From the Insert tab, I'll click on the Clip Art button which exposes the Clip Art task pane on the far right. Like a Search Engine, you can type in a keyword, such as Customer, and press Go. See how our results include both pictures and illustrations? If we only want to insert a photo, I can pull down the Results should be menu, and uncheck Illustrations, maybe even a video and audio, leaving only photographs in our results.
Click Go again, and now our list has been reduced to Just photos. If I found the perfect photo, great! If not, I'll try other keywords until I do. Now, I can click on the photo that I want to insert, and have it automatically inserted into my slideshow. Just like before, I use the handles on the corners to resize the image and then position it wherever I want.
There's a lot more that we can do with photos to give them a more professional look, and we'll cover them all in upcoming chapters. Keep in mind that your photos should be relevant to your presentation and feature people as often as possible, if you really want to connect with your audience. To wrap up, I'm going to close the Clip Art task pane by clicking on the X here.
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Create a Video – This feature converts your presentation into a .WMV file (video) which you can then upload to your own website, YouTube, Facebook, or just about anywhere else. If you upload it to a site like YouTube which permits embedding, you can then copy-and-paste the embed code directly into your own website. It will play when users click the Play button, much like you’ve probably seen on blogs and other websites. This feature includes your voice narration, slide advance timings, and video that you may have included.
Save to Web – This feature uploads your presentation to SkyDrive, a free file-hosting service by Microsoft that you can use for collaboration. You’ll need a Windows Live account first, but once you log in you can create folders and upload files directly from within PowerPoint 2010. Once uploaded, you can provide a public link to the presentation file which can then be added to your website. The presentation will open in visitors’ browsers with forward and back buttons, and they do not need a Windows Live account to view it.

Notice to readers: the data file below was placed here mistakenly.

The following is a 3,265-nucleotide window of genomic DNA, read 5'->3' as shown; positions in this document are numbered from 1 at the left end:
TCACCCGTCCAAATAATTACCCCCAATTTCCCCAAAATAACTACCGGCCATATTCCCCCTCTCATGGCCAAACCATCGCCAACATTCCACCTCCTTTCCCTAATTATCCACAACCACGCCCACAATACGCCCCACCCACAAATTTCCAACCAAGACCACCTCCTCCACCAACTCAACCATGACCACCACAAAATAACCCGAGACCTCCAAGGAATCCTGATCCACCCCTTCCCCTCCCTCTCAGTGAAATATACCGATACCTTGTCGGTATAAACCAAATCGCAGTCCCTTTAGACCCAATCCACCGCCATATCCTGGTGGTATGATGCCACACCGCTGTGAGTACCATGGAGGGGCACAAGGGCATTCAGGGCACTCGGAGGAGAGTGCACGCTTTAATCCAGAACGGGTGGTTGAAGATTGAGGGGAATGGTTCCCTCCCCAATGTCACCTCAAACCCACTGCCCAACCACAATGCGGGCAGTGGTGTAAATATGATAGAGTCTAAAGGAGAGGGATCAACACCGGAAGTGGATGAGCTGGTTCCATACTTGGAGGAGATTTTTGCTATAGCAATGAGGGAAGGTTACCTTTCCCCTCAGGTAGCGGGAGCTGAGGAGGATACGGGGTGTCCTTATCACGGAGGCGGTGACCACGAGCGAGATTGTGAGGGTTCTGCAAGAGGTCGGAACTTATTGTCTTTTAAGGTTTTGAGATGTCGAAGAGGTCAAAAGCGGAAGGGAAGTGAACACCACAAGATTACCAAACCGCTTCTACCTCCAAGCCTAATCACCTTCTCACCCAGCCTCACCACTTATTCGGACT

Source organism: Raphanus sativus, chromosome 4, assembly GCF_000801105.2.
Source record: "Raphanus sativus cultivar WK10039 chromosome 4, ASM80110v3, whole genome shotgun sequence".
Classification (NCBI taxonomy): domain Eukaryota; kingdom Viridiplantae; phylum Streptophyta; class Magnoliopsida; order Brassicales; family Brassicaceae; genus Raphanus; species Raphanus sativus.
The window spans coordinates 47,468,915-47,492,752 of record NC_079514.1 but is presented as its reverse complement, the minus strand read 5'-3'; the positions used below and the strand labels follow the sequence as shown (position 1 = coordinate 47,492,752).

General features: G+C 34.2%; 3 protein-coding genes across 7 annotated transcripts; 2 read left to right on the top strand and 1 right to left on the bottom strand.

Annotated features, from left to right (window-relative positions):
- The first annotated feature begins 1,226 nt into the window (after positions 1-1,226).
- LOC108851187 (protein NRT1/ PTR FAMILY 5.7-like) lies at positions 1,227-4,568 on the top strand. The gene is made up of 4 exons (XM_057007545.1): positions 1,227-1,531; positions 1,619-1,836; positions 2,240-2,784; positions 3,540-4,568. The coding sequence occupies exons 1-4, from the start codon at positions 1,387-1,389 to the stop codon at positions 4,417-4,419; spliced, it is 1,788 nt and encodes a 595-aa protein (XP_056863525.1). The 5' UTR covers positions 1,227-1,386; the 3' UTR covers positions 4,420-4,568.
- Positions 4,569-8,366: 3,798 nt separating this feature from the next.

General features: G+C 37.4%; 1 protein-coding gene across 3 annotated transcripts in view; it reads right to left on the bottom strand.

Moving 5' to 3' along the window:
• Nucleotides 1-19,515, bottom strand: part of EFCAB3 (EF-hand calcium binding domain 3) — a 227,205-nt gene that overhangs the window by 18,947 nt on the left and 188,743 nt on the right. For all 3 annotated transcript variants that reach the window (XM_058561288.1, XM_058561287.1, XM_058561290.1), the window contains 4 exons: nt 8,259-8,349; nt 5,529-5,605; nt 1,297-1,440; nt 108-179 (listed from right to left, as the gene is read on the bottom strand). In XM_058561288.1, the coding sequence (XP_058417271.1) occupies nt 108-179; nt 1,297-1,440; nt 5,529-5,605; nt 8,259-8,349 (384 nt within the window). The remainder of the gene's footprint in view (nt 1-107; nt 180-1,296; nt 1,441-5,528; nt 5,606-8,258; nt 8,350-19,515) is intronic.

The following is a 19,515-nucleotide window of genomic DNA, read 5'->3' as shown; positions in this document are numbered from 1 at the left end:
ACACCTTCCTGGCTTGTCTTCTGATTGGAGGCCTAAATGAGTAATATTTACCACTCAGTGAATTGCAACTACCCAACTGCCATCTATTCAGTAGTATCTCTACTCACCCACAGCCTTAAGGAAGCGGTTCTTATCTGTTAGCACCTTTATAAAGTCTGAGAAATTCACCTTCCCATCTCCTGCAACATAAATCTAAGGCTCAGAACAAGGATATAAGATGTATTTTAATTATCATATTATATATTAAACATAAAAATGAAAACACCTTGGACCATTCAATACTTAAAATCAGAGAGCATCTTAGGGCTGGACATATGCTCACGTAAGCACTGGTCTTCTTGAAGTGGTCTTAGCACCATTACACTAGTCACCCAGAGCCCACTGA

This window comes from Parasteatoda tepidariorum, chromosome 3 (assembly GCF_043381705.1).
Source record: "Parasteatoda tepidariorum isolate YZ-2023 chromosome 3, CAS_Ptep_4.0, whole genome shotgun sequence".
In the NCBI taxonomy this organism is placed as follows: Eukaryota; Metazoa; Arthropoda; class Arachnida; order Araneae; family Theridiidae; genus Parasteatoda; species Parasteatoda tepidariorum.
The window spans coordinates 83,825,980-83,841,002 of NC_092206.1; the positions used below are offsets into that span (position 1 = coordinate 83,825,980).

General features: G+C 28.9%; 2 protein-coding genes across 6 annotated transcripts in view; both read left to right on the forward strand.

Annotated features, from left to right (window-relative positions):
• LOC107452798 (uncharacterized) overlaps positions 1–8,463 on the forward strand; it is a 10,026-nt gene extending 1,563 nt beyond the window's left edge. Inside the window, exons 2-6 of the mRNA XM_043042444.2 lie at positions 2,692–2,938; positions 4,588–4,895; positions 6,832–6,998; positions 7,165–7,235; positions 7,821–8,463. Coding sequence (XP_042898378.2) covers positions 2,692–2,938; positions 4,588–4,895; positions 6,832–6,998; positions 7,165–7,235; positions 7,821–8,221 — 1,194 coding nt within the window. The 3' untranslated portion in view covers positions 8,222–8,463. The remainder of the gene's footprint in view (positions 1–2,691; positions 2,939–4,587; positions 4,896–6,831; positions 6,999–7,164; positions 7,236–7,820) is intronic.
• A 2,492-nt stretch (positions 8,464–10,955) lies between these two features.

Create PDF/XPS Document – By saving your presentation as a PDF, you can upload the PDF to your website and link to it. Most users will be able to load and watch the PDF presentation, and can advance slides manually. Note that this feature does not permit video, sound, animation, or transitions.
PowerPoint Viewer - A fourth option is to save your presentation as a Show (you’ll find this under the “Save As” menu) which creates a PPSX file. PowerPoint Shows are just like regular presentation files, except PowerPoint opens up in presentation mode to the first slide, and when finished it closes completely. The PPSX file can be uploaded to your website, and linked to. Users with PowerPoint 2007 or later will be able to open the presentation and watch it. For users without PowerPoint 2007 or later, you can provide a second link to the free Microsoft PowerPoint Viewer which they can then install on any Windows machine and watch your presentation.
The first three options discussed above can be started by choosing “Save and Send” from Backstage View (the File menu). Then choose the appropriate option based on your preference.
Note that if your organization has a SharePoint server, and your audience is limited to those with access to SharePoint, you may choose to “Save to SharePoint” instead for an easy, feature-rich solution.